In Summary…

Let's all stop moaning about how piracy is killing the music industry.  Until the government start shutting down ISPs and canceling accounts of those that are giving away music for free to the masses, then thousands of people will continue to download music for free.  Artists, management, labels and PRs need to get their artists into record stores and/or any place that the public can discover them for free.  There is a SERIOUS lack of this for new and established artists.  It's time to be more creative, ambitious and innovative with how you showcase and how you reward those that actually buy your physical CDs.  Get a good PR team on board and don't take no for an answer if you want to work with a particular one.  I have quite a few good recommendations.  Ultimately, if you are a great artist, then there is no reason why you shouldn't be selling CDs – you can't blame those that downloaded your music for free – that's like saying "fuck you for listening to my music".  You can't blame those who have pushed technology forward (iTunes did not kill the industry).  You can only blame the music industry itself for sitting idly by for ten years and not doing enough work to promote their roster while it the industry ate itself alive.  This whole debacle is a result from a lack of imagination, a lack of ambition and a lack of hard-work.  Not for a lack of great music though – there is an abundance of that and only a sliver of artists and the people around them are getting it right.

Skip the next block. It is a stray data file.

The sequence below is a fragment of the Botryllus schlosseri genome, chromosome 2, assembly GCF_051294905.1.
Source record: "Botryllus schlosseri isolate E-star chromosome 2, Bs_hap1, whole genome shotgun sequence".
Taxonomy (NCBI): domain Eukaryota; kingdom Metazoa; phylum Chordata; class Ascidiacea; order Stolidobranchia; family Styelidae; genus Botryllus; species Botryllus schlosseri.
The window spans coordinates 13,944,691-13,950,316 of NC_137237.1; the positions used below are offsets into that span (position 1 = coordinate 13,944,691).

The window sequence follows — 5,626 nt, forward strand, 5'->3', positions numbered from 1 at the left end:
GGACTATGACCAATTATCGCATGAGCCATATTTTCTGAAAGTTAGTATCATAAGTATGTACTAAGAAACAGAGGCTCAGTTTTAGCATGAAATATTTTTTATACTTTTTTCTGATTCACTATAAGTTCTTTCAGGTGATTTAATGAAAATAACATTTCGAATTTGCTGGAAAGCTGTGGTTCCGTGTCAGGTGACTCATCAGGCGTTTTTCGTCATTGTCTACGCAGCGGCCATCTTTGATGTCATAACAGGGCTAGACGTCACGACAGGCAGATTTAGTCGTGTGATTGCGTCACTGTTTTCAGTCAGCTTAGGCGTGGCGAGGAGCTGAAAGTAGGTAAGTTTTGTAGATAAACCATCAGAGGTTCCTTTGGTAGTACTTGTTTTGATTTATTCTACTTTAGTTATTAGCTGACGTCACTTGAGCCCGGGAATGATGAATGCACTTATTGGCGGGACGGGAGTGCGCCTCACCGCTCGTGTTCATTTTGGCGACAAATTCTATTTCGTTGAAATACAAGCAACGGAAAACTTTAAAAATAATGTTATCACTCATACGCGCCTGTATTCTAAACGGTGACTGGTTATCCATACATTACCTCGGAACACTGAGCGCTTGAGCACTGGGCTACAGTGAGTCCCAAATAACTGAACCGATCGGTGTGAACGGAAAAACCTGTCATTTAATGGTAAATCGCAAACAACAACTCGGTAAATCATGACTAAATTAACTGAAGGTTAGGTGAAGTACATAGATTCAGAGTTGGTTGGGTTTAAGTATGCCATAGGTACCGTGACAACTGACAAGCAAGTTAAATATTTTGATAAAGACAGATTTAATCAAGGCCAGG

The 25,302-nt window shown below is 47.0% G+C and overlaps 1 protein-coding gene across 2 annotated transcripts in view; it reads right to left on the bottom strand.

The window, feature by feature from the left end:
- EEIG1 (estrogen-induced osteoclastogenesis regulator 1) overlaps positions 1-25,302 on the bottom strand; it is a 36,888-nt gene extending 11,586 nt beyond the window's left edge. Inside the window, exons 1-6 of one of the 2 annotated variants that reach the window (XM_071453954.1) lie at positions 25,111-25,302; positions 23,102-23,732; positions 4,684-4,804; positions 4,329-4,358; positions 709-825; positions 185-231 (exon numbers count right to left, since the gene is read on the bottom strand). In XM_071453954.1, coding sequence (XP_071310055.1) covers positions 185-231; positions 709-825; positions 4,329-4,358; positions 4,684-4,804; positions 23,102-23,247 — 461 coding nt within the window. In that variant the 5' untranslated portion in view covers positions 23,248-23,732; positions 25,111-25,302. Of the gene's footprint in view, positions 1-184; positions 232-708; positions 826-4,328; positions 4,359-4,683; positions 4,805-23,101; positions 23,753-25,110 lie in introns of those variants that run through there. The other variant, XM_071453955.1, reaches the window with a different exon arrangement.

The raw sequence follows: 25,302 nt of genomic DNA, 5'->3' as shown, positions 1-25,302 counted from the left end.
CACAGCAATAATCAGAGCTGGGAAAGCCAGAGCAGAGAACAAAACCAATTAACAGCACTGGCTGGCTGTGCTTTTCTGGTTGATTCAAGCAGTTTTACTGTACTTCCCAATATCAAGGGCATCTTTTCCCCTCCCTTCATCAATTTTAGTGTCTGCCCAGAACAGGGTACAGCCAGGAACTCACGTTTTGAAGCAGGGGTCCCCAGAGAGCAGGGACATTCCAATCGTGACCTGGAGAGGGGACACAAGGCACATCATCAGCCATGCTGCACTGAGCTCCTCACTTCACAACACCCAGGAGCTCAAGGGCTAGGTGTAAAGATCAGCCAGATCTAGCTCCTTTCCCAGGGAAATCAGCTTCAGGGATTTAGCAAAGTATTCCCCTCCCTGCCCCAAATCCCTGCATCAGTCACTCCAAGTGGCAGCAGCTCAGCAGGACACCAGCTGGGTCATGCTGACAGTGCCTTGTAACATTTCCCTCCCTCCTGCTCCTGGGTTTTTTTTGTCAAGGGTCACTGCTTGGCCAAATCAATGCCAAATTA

As a music fan, you have a chance to be more vocal about what you listen to.  Follow the bands you love on Facebook, MySpace and Twitter and tell them they need to come to you.  Go out and support them, buy their CDs and let them know that what they are doing is great.  If they can't make any money from their CDs then at least they know that the music they make puts a smile on your face – and that DOES mean something because if you like it – chances are someone else like you does too and that artist needs to know who you and they are…

And if you can't afford to buy physical product due to whatever reason (ie: shit economy, massive child-care bill, rehab, what have you…) take one minute out of your day to blog, tweet, write on an artist's wall, or contribute to a fansite.  It's stuff like that helps generate buzz for music which in the end, is helpful to the artist.  If you are downloading stuff and not paying for it – at least do the artist a massive favor and tell the world how great they are and make sure you see them live.  

And artists – appreciate your fans more.  They can make or break you.  Word of mouth advertising is the best advertising there is.  It doesn't take much from you to make a fan for life (ie: an autograph, a free show, a 60 second conversation, a flash of a camera) – don't get caught up in the "I'm a celebrity" bullshit – that can come and go faster than I can say "one hit wonder".